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Eurogroup only dealing with half the problem – Doherty

12 July, 2011 - by Pearse Doherty TD

Speaking in response to last night’s statement by the Eurogroup Sinn Fein Finance spokesperson Pearse Doherty has said that ‘the Eurogroup is only focusing on half the problem.’ Deputy Doherty also accused the Eurogroup and the Government of ‘running scared of imposing losses on senior bondholders.’

Deputy Doherty said:

“Last nights statement by the Eurogroup demonstrates that the Eurozone Finance Ministers are only focusing on half the problem. Proposals to consider enhancing the flexibility of the EFSF and lowering interest rates are to be welcomed if they lead to a reduction in the debt burden of Ireland and other struggling economies.

“Unfortunately yesterday’s statement does not represent an agreement on either of these issues. Rather it only signals the group’s willingness to agree these matters at some unspecified point in the future. It also lacks any detail on how these changes to the current policy would actually work and whether they would lead to a reduction in Ireland’s debt burden. I am also concerned with what conditions may be attached to these measures.

“Considering the scale of the crisis now facing the Eurozone, with Italian and Spanish bond yields fast approaching unsustainable levels, yesterday’s Statement falls far short of the decisive action that is required.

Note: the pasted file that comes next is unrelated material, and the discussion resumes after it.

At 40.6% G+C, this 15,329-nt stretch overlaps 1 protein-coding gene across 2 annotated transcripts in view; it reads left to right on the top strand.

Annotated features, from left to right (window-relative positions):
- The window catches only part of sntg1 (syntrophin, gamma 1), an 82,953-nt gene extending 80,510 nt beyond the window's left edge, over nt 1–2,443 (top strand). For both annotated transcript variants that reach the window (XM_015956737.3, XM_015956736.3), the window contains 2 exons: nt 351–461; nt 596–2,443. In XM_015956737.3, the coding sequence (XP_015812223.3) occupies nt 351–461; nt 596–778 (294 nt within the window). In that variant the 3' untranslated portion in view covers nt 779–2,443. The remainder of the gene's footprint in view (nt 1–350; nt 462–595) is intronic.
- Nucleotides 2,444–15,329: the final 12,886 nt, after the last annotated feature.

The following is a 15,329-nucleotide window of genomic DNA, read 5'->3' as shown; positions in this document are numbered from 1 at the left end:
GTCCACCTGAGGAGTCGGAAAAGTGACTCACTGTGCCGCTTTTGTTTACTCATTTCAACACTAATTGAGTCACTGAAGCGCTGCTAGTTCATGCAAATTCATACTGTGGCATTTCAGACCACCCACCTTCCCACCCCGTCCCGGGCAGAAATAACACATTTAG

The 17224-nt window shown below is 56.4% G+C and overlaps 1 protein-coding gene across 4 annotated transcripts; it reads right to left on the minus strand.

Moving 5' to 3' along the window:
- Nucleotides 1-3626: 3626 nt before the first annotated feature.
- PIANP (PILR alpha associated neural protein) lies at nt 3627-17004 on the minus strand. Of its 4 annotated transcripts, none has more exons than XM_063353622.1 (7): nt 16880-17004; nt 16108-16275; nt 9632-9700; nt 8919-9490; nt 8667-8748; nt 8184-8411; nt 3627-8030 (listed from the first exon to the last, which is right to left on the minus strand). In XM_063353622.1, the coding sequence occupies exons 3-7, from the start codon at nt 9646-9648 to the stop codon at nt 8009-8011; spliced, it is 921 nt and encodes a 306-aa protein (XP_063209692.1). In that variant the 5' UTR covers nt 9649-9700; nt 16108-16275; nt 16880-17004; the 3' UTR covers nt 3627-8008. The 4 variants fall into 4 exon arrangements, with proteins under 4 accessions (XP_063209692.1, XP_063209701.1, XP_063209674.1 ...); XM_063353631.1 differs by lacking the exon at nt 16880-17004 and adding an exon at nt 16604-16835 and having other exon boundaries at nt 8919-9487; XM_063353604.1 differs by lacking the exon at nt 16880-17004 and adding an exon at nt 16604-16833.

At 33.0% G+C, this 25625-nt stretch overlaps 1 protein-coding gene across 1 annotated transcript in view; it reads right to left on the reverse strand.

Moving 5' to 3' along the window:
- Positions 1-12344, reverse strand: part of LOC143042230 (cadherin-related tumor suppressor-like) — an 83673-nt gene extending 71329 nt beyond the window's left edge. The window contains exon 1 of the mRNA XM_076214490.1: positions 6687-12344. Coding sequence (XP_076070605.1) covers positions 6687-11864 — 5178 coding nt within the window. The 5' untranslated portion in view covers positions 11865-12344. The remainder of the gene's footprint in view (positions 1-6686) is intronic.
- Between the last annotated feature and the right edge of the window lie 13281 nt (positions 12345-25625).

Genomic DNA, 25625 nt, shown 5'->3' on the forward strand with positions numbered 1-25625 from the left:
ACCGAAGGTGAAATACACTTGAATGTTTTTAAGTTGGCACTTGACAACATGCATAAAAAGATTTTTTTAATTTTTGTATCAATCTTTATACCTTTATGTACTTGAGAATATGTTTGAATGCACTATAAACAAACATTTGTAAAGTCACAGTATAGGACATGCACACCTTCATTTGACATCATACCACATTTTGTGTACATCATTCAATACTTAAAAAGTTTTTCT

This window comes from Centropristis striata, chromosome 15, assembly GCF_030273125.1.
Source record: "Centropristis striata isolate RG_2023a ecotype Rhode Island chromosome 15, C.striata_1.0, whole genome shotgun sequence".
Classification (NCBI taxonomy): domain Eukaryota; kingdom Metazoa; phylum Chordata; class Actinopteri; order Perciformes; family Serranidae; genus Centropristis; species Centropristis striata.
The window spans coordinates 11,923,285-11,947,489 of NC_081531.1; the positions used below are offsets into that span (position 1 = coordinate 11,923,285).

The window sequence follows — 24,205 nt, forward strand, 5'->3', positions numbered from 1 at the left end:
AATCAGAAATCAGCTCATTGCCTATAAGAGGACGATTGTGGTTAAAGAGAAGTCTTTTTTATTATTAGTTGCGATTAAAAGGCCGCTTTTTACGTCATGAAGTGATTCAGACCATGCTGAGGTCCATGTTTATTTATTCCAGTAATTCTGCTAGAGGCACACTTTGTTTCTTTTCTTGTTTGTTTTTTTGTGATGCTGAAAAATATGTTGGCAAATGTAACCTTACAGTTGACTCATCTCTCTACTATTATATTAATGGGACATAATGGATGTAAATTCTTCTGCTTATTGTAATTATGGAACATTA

“It is clear that the Eurogroup and the Irish government have yet to accept that the central problem for Ireland is the massive amount of private banking debt being carried by the taxpayer.

“Any reduction in the interest rate charged on the EFSF would be welcome. However the total saving to the state from a 1% cut in this rate would only reduce the states debt burden by a fraction of a per cent.

“The Government and the Eurogroup are running scared of imposing losses on senior bondholders. The Government need to put the issue of burden sharing front and centre in all discussions with the European Council and the Eurogroup. The only way for Ireland’s debt to become manageable is if the burden of private banking debt is taken off the shoulders of the taxpayer.

“It is becoming increasingly clear that the current approach of the EU is not working. We need a new EU wide debt resolution programme which assists member states to reduce levels of debt one the one hand while assisting them to stimulate their economies on the other.” ENDS

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